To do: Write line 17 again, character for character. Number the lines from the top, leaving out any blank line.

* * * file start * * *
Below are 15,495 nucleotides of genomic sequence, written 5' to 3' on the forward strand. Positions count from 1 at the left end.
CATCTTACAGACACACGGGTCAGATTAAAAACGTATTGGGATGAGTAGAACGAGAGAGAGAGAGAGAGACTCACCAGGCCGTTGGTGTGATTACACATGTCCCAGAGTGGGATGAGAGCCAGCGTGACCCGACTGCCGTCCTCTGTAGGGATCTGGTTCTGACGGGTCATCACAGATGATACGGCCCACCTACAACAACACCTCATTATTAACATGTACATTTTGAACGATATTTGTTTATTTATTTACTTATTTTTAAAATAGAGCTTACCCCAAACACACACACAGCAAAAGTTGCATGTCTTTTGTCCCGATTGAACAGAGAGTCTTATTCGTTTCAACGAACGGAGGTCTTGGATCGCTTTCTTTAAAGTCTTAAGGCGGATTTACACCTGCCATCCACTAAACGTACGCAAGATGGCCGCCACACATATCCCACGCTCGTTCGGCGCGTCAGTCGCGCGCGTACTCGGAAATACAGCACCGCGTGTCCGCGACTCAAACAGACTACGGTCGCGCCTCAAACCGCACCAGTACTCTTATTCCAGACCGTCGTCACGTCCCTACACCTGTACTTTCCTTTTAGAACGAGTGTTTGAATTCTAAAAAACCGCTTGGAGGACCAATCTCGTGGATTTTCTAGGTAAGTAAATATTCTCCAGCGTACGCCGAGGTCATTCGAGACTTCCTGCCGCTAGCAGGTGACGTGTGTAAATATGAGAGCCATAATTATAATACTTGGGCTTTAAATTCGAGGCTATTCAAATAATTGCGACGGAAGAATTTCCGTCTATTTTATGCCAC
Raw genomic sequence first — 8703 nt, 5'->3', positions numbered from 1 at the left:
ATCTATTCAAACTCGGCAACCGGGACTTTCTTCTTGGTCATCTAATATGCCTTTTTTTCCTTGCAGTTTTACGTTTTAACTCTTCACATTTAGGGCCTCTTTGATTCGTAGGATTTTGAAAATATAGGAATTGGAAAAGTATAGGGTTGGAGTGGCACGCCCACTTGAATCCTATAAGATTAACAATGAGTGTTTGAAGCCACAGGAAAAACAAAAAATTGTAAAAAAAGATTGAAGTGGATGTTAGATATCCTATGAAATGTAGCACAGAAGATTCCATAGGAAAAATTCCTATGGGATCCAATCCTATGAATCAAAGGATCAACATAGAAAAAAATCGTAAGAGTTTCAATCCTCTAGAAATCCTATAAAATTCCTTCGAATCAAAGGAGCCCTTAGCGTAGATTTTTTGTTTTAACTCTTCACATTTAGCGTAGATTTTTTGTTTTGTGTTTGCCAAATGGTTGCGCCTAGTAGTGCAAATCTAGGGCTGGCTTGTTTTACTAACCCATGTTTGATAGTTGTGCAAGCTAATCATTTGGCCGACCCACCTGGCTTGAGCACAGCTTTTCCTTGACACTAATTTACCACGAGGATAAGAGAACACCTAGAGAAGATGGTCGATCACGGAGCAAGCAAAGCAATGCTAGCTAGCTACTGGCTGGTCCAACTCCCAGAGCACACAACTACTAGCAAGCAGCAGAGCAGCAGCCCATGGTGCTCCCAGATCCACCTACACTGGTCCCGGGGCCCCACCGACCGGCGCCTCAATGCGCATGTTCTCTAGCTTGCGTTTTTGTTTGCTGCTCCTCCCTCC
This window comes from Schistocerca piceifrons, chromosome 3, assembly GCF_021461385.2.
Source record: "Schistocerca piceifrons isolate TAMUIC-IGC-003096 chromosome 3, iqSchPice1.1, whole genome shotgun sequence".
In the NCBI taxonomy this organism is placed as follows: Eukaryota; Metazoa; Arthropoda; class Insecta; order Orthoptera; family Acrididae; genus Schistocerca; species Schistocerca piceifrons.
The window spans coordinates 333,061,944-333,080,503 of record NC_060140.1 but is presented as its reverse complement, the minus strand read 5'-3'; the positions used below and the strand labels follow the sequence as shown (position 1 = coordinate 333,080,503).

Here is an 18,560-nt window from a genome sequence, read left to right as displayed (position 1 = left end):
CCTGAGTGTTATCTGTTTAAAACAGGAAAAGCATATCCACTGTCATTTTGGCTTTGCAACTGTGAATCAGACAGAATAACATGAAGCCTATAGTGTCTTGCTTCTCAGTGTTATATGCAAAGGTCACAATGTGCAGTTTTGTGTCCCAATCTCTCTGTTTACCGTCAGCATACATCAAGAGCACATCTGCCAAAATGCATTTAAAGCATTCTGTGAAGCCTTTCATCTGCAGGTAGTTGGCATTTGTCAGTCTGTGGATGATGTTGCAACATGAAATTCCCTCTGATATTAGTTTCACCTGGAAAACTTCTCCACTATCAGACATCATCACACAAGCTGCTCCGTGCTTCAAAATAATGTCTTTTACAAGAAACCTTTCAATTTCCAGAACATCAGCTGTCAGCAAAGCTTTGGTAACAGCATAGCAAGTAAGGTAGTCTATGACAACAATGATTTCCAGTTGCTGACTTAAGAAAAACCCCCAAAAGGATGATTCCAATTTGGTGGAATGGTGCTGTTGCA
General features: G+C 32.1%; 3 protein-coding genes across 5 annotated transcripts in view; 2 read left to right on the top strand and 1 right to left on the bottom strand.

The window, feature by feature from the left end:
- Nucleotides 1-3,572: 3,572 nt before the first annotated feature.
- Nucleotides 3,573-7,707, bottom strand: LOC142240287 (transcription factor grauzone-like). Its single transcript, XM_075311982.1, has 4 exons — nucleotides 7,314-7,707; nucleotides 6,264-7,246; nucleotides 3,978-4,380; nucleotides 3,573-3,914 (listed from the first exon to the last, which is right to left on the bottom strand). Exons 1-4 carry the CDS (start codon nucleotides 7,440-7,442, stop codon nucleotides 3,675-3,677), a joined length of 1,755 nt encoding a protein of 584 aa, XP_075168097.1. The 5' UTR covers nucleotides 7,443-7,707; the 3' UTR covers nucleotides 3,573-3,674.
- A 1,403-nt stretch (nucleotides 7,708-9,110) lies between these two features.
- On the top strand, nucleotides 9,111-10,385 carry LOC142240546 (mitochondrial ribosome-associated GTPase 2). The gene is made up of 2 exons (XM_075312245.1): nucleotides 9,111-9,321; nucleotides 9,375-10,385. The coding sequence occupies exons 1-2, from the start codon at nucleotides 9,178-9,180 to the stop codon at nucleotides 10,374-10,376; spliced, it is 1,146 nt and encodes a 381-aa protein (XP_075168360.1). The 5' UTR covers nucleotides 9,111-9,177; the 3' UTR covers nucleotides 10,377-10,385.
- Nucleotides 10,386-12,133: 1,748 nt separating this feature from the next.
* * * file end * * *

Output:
- Nucleotides 10,386-12,133: 1,748 nt separating this feature from the next.